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Convert.ToBase64CharArray Method (Byte[], Int32, Int32, Char[], Int32)

Converts a subset of an 8-bit unsigned integer array to an equivalent subset of a Unicode character array encoded with base-64 digits. Parameters specify the subsets as offsets in the input and output arrays, and the number of elements in the input array to convert.

Namespace:  System
Assembly:  mscorlib (in mscorlib.dll)

public static int ToBase64CharArray(
	byte[] inArray,
	int offsetIn,
	int length,
	char[] outArray,
	int offsetOut


Type: System.Byte[]
An input array of 8-bit unsigned integers.
Type: System.Int32
A position within inArray.
Type: System.Int32
The number of elements of inArray to convert.
Type: System.Char[]
An output array of Unicode characters.
Type: System.Int32
A position within outArray.

Return Value

Type: System.Int32
A 32-bit signed integer containing the number of bytes in outArray.


inArray or outArray is null.


offsetIn, offsetOut, or length is negative.


offsetIn plus length is greater than the length of inArray.


offsetOut plus the number of elements to return is greater than the length of outArray.

The subset of length elements of inArray starting at position offsetIn, are taken as a numeric value and converted to a subset of elements in outArray starting at position offsetOut. The return value indicates the number of converted elements in outArray. The subset of outArray consists of base-64 digits.

The base-64 digits in ascending order from zero are the uppercase characters "A" to "Z", the lowercase characters "a" to "z", the numerals "0" to "9", and the symbols "+" and "/". The valueless character, "=", is used for trailing padding.

The offset and length parameters are 32-bit signed numbers. The offsetIn and offsetOut parameters are zero-based array positions.

Important noteImportant

The ToBase64CharArray method is designed to process a single byte array that contains all the data to be encoded. To create a base-64 character array from a byte stream, use the System.Security.Cryptography.ToBase64Transform class.

The following example demonstrates using the ToBase64CharArray method to UUencode (encode in base 64) a binary stream, then save the encoding to a file.

public void EncodeWithCharArray() {
   System.IO.FileStream inFile;    
   byte[]             binaryData;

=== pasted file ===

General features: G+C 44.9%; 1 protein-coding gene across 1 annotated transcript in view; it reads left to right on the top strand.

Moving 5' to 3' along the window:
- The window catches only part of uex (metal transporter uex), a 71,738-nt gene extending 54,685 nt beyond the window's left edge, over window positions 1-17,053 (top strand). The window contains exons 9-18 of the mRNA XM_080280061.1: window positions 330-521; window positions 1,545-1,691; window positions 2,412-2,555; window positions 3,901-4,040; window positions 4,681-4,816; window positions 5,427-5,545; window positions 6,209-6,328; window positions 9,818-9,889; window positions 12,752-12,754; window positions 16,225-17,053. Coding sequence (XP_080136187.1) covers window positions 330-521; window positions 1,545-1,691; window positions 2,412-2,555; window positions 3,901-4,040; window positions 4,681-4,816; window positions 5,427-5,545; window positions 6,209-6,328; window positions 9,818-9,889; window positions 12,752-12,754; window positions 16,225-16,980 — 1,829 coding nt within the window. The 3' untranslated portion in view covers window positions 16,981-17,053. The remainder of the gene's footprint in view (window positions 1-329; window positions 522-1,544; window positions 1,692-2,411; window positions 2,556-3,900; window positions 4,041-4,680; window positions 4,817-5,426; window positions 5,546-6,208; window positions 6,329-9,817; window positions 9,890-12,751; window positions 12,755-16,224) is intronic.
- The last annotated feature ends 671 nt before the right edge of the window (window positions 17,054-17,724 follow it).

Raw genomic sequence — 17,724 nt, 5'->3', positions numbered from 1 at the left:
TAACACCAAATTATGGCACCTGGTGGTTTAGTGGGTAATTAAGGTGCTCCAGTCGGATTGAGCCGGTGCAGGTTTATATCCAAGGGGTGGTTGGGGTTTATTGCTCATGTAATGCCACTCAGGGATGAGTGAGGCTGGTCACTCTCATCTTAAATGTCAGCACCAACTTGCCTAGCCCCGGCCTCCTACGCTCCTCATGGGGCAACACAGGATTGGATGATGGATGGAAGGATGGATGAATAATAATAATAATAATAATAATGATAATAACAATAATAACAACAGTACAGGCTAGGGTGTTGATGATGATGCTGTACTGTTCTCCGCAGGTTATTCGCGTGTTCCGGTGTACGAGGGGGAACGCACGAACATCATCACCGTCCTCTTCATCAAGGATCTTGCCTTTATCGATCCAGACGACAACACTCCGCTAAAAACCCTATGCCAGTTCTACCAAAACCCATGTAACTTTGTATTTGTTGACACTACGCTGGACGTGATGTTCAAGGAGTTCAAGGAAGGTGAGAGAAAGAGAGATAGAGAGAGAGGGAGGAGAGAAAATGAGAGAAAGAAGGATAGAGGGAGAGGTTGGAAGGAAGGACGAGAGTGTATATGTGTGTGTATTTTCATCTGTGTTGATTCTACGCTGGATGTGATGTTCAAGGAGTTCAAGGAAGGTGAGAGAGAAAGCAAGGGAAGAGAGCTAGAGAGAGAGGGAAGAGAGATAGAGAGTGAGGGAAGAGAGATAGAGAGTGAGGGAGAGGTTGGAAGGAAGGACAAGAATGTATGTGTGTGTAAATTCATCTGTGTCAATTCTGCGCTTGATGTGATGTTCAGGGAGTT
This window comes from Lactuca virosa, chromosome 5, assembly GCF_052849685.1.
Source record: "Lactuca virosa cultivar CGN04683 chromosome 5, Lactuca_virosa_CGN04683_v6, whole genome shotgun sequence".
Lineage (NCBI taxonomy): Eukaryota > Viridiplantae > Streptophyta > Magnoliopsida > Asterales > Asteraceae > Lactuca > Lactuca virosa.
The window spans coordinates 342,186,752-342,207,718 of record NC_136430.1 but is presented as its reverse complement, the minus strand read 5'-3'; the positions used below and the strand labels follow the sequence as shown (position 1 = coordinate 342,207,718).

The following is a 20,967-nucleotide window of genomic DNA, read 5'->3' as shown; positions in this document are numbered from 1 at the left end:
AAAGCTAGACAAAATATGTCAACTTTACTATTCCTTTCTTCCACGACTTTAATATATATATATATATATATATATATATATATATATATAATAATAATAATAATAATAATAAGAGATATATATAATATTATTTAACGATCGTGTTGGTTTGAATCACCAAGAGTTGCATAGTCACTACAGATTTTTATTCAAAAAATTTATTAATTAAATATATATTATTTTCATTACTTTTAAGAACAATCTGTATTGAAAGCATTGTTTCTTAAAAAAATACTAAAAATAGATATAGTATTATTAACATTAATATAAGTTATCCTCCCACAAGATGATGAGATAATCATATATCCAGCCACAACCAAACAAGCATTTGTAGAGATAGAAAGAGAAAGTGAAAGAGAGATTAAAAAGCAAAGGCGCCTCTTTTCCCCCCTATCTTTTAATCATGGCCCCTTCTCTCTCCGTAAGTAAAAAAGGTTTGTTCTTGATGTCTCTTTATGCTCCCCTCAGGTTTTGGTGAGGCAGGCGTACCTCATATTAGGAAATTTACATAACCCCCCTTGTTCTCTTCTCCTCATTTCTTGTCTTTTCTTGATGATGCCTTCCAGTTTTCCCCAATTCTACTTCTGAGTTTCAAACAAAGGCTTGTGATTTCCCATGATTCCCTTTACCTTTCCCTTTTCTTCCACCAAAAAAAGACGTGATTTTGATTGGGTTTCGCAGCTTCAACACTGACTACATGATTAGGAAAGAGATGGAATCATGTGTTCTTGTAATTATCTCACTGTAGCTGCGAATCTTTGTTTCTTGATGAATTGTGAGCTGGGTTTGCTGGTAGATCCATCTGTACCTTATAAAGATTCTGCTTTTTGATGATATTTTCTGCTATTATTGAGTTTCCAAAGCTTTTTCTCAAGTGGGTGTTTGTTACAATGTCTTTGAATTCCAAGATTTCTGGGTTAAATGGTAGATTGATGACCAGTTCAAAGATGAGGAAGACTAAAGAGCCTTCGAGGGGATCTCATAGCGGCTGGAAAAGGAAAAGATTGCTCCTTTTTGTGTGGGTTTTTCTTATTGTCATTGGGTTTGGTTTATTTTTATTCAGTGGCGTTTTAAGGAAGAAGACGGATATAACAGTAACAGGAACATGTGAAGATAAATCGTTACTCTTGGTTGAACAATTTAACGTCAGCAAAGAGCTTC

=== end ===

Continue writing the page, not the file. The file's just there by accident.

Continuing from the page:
try {
      inFile = new System.IO.FileStream(inputFileName,
      binaryData = new Byte[inFile.Length];
      long bytesRead = inFile.Read(binaryData, 0,
                           (int) inFile.Length);
   catch (System.Exception exp) {
      // Error creating stream or reading from it.
      System.Console.WriteLine("{0}", exp.Message);

   // Convert the binary input into Base64 UUEncoded output.
   // Each 3 byte sequence in the source data becomes a 4 byte
   // sequence in the character array. 
   long arrayLength = (long) ((4.0d/3.0d) * binaryData.Length);

   // If array length is not divisible by 4, go up to the next
   // multiple of 4.
   if (arrayLength % 4 != 0) {
      arrayLength += 4 - arrayLength % 4;

   char[] base64CharArray = new char[arrayLength];
   try {
   catch (System.ArgumentNullException) {
      System.Console.WriteLine("Binary data array is null.");
   catch (System.ArgumentOutOfRangeException) {
      System.Console.WriteLine("Char Array is not large enough.");

   // Write the UUEncoded version to the output file.
   System.IO.StreamWriter outFile; 
   try {
      outFile = new System.IO.StreamWriter(outputFileName,
   catch (System.Exception exp) {
      // Error creating stream or writing to it.
      System.Console.WriteLine("{0}", exp.Message);

.NET Framework

Supported in: 4, 3.5, 3.0, 2.0, 1.1, 1.0

.NET Framework Client Profile

Supported in: 4, 3.5 SP1

Portable Class Library

Supported in: Portable Class Library

Windows 7, Windows Vista SP1 or later, Windows XP SP3, Windows XP SP2 x64 Edition, Windows Server 2008 (Server Core not supported), Windows Server 2008 R2 (Server Core supported with SP1 or later), Windows Server 2003 SP2

The .NET Framework does not support all versions of every platform. For a list of the supported versions, see .NET Framework System Requirements.